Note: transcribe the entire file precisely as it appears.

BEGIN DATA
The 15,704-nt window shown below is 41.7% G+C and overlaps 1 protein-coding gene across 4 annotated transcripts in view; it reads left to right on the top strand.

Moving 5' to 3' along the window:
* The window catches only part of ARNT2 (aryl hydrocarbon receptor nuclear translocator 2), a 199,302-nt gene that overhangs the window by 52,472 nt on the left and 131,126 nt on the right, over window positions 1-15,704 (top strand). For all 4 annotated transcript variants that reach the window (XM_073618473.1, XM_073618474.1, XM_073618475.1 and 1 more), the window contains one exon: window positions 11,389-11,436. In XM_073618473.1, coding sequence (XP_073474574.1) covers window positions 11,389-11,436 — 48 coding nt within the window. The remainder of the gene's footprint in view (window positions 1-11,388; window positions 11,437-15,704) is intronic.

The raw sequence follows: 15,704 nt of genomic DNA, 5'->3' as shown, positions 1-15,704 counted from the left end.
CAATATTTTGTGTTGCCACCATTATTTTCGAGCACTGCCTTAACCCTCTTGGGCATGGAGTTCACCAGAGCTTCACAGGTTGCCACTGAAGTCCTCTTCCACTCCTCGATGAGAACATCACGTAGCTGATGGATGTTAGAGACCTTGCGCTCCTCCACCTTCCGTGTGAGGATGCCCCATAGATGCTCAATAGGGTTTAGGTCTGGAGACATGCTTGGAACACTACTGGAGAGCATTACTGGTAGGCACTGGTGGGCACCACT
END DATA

The 15,704-nt window shown below is 41.7% G+C and overlaps 1 protein-coding gene across 4 annotated transcripts in view; it reads left to right on the top strand.

Moving 5' to 3' along the window:
* The window catches only part of ARNT2 (aryl hydrocarbon receptor nuclear translocator 2), a 199,302-nt gene that overhangs the window by 52,472 nt on the left and 131,126 nt on the right, over window positions 1-15,704 (top strand). For all 4 annotated transcript variants that reach the window (XM_073618473.1, XM_073618474.1, XM_073618475.1 and 1 more), the window contains one exon: window positions 11,389-11,436. In XM_073618473.1, coding sequence (XP_073474574.1) covers window positions 11,389-11,436 — 48 coding nt within the window. The remainder of the gene's footprint in view (window positions 1-11,388; window positions 11,437-15,704) is intronic.

The raw sequence follows: 15,704 nt of genomic DNA, 5'->3' as shown, positions 1-15,704 counted from the left end.
CAATATTTTGTGTTGCCACCATTATTTTCGAGCACTGCCTTAACCCTCTTGGGCATGGAGTTCACCAGAGCTTCACAGGTTGCCACTGAAGTCCTCTTCCACTCCTCGATGAGAACATCACGTAGCTGATGGATGTTAGAGACCTTGCGCTCCTCCACCTTCCGTGTGAGGATGCCCCATAGATGCTCAATAGGGTTTAGGTCTGGAGACATGCTTGGAACACTACTGGAGAGCATTACTGGTAGGCACTGGTGGGCACCACT